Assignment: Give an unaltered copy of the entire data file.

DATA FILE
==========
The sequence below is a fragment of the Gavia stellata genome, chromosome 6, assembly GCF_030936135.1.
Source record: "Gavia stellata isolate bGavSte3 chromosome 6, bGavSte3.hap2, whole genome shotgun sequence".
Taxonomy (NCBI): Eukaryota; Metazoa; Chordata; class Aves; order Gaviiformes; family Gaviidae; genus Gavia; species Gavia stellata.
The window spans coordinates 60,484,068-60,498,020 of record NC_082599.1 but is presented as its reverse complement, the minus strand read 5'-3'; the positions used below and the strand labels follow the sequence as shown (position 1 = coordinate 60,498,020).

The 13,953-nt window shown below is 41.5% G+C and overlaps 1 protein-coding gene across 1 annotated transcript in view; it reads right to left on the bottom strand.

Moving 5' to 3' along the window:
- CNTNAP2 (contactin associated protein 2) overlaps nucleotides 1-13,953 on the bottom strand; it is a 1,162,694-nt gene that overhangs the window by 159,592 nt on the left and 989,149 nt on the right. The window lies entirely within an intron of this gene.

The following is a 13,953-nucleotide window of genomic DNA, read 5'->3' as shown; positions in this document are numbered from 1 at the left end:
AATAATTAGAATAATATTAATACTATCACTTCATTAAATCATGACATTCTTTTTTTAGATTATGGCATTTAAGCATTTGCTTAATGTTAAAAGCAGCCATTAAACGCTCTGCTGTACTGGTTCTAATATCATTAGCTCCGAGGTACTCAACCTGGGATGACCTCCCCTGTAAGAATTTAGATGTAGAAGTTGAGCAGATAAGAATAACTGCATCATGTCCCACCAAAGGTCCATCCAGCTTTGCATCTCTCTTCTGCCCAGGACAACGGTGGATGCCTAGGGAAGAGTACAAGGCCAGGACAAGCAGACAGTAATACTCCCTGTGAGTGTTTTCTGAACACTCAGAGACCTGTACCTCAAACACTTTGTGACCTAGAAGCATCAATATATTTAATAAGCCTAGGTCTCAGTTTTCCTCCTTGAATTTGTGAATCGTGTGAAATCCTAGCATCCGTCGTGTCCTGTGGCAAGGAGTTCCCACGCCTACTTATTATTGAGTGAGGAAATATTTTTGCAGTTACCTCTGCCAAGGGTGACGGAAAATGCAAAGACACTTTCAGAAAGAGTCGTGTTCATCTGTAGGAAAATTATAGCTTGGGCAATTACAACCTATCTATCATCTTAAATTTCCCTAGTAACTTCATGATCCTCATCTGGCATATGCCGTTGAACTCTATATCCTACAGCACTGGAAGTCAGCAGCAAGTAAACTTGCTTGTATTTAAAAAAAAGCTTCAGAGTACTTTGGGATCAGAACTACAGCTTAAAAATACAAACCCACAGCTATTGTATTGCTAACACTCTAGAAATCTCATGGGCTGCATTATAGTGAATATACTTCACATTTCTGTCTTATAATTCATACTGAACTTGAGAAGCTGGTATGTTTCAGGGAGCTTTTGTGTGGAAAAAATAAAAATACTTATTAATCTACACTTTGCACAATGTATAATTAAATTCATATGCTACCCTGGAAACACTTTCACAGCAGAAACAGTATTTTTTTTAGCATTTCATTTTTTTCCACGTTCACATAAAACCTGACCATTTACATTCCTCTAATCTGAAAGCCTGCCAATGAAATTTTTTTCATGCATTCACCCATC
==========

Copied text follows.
The sequence below is a fragment of the Gavia stellata genome, chromosome 6, assembly GCF_030936135.1.
Source record: "Gavia stellata isolate bGavSte3 chromosome 6, bGavSte3.hap2, whole genome shotgun sequence".
Taxonomy (NCBI): Eukaryota; Metazoa; Chordata; class Aves; order Gaviiformes; family Gaviidae; genus Gavia; species Gavia stellata.
The window spans coordinates 60,484,068-60,498,020 of record NC_082599.1 but is presented as its reverse complement, the minus strand read 5'-3'; the positions used below and the strand labels follow the sequence as shown (position 1 = coordinate 60,498,020).

The 13,953-nt window shown below is 41.5% G+C and overlaps 1 protein-coding gene across 1 annotated transcript in view; it reads right to left on the bottom strand.

Moving 5' to 3' along the window:
- CNTNAP2 (contactin associated protein 2) overlaps nucleotides 1-13,953 on the bottom strand; it is a 1,162,694-nt gene that overhangs the window by 159,592 nt on the left and 989,149 nt on the right. The window lies entirely within an intron of this gene.

The following is a 13,953-nucleotide window of genomic DNA, read 5'->3' as shown; positions in this document are numbered from 1 at the left end:
AATAATTAGAATAATATTAATACTATCACTTCATTAAATCATGACATTCTTTTTTTAGATTATGGCATTTAAGCATTTGCTTAATGTTAAAAGCAGCCATTAAACGCTCTGCTGTACTGGTTCTAATATCATTAGCTCCGAGGTACTCAACCTGGGATGACCTCCCCTGTAAGAATTTAGATGTAGAAGTTGAGCAGATAAGAATAACTGCATCATGTCCCACCAAAGGTCCATCCAGCTTTGCATCTCTCTTCTGCCCAGGACAACGGTGGATGCCTAGGGAAGAGTACAAGGCCAGGACAAGCAGACAGTAATACTCCCTGTGAGTGTTTTCTGAACACTCAGAGACCTGTACCTCAAACACTTTGTGACCTAGAAGCATCAATATATTTAATAAGCCTAGGTCTCAGTTTTCCTCCTTGAATTTGTGAATCGTGTGAAATCCTAGCATCCGTCGTGTCCTGTGGCAAGGAGTTCCCACGCCTACTTATTATTGAGTGAGGAAATATTTTTGCAGTTACCTCTGCCAAGGGTGACGGAAAATGCAAAGACACTTTCAGAAAGAGTCGTGTTCATCTGTAGGAAAATTATAGCTTGGGCAATTACAACCTATCTATCATCTTAAATTTCCCTAGTAACTTCATGATCCTCATCTGGCATATGCCGTTGAACTCTATATCCTACAGCACTGGAAGTCAGCAGCAAGTAAACTTGCTTGTATTTAAAAAAAAGCTTCAGAGTACTTTGGGATCAGAACTACAGCTTAAAAATACAAACCCACAGCTATTGTATTGCTAACACTCTAGAAATCTCATGGGCTGCATTATAGTGAATATACTTCACATTTCTGTCTTATAATTCATACTGAACTTGAGAAGCTGGTATGTTTCAGGGAGCTTTTGTGTGGAAAAAATAAAAATACTTATTAATCTACACTTTGCACAATGTATAATTAAATTCATATGCTACCCTGGAAACACTTTCACAGCAGAAACAGTATTTTTTTTAGCATTTCATTTTTTTCCACGTTCACATAAAACCTGACCATTTACATTCCTCTAATCTGAAAGCCTGCCAATGAAATTTTTTTCATGCATTCACCCATC